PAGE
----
Scenes from Chiang Mai: Part 3
Hostel life in Chiang Mai, Thailand.
Jaime, who I met online a year before we both left to travel, who I first met in real life in Brussels, who I threw tomatoes at at La Tomatina in Spain, who I traveled with for three months through India, finally found his way to Thailand.
We only were able to meet up for two nights, but we went to the lake and we had a slumber party with Jenny. But it was great to see him one last time before I go home. Because who knows when I will next see him again. But no worries, we certainly will…someday…
I tried on a ridiculous pair of glasses at the Sunday Market here in Chiang Mai. And then I fell in love with them. And then I didn’t buy them and totally regretted that decision.
But Jenny went back to the market and bought me a pair (in pink, my favorite color).
I’ll be a hit of all the Chicago hipster bars.
This is Taku.
“What did you do today?” I asked Tucky and he looked at me but didn’t understand. I repeated the question one or two more times until he could repeat it back to me. He then got up off of the chair and walked to his group of friends. He said to them something in Thai and then said “What did you do today?” His friends said something back in Thai and then he walked back, sat down next to me, and said, “nothing.”
I ended up with a hostel room to myself for a few nights. And so, when Lek followed me into my room, I let him sleep on my pillow. Of course, when he woke up at 6am fresh and ready to play each morning I had to let him out.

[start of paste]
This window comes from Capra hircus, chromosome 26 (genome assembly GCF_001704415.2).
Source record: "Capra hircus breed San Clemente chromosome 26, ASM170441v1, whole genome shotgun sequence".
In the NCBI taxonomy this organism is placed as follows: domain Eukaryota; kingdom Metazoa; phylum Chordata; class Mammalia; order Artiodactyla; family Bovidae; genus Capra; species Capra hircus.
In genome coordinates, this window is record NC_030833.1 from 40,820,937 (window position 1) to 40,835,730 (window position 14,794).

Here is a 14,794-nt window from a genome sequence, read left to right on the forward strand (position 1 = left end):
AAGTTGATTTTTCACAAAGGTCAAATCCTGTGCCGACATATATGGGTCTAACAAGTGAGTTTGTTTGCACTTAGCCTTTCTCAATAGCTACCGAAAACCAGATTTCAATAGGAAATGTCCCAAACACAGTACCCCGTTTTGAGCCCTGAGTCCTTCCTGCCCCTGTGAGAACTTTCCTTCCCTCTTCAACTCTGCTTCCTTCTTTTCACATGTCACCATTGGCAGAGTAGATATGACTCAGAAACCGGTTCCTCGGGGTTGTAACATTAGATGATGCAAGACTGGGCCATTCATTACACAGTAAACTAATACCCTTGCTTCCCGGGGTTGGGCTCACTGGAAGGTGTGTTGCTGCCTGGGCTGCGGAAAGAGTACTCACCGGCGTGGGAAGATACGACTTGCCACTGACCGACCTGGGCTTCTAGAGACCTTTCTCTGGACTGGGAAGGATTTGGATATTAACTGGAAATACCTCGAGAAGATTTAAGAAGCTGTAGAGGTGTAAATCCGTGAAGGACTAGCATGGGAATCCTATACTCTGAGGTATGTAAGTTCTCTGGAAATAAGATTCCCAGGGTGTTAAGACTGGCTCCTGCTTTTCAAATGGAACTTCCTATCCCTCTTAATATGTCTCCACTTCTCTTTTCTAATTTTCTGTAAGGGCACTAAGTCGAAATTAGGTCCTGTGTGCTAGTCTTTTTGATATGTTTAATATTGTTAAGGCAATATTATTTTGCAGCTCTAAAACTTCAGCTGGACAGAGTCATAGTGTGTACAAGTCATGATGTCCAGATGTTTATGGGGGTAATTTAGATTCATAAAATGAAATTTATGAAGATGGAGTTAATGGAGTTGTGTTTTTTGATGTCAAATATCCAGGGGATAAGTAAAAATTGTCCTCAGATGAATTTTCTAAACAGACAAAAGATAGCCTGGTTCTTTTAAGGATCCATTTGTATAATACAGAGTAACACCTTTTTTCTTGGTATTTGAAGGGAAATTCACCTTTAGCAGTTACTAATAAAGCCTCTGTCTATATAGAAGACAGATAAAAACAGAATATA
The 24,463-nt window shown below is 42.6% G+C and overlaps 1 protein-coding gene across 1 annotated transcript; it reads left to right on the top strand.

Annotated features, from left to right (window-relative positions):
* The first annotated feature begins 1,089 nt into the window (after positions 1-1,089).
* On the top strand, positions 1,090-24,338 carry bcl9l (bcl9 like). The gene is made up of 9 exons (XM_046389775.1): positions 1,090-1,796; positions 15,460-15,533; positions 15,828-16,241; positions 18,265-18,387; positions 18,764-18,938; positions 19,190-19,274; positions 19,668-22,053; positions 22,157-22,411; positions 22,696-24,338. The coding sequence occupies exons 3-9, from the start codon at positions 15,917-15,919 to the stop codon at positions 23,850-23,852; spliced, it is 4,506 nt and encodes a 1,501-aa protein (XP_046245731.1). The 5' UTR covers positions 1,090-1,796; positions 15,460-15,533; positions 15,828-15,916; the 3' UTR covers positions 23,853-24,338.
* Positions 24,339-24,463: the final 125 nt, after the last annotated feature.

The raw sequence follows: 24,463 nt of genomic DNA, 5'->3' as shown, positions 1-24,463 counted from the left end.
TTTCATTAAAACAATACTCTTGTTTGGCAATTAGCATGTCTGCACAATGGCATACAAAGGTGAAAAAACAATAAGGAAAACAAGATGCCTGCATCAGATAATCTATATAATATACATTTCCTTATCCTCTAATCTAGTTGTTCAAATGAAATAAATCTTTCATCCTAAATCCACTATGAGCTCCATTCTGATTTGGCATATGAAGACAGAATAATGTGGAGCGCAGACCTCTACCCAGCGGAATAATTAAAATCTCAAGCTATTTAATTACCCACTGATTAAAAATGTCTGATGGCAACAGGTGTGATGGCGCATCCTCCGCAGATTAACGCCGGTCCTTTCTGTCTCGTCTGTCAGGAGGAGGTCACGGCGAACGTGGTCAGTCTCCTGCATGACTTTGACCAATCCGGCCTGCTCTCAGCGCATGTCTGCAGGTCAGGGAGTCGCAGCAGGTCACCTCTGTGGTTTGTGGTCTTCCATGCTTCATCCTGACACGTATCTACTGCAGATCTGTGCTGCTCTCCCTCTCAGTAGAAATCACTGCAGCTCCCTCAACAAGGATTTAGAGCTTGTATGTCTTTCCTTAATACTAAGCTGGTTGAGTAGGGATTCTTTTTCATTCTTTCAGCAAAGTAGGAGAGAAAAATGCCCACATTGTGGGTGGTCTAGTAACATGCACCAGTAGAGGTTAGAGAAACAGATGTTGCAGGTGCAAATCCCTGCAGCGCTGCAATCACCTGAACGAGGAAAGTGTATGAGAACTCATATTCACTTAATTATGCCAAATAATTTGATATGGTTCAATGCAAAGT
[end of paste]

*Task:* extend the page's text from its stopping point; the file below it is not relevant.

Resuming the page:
But I have a feeling the hostel guys knew what was going on…
“I stepped back because of me, not you,” he said. Referring to a game of pool we had to stop playing because it was going no where. I over analyzed the shit out of that statement.
I’ve spent the last few days laying on my back in pain. I knew it would come eventually: my back goes out every few years. It was inevitable. But I never really imagined that I’d be spending my last few days in Asia this way. I’ve cried. A lot. Because I want to be enjoying Chiang Mai. I’ve cried. A lot. Because this is not the way I want this to all end.
But thus is life. I suppose.
And, if nothing else, throwing out my back forced me to do all the work I needed to get done because I had nothing better to do. And, if nothing else, throwing out my back solidified what amazing friends I have here. Like Jenny, who brought dinner to me. And Yvo, who picked up a masseuse on his motorbike and brought her to my dorm room.
I will miss them both.
Gratuitous cat photos.
I don’t want to leave.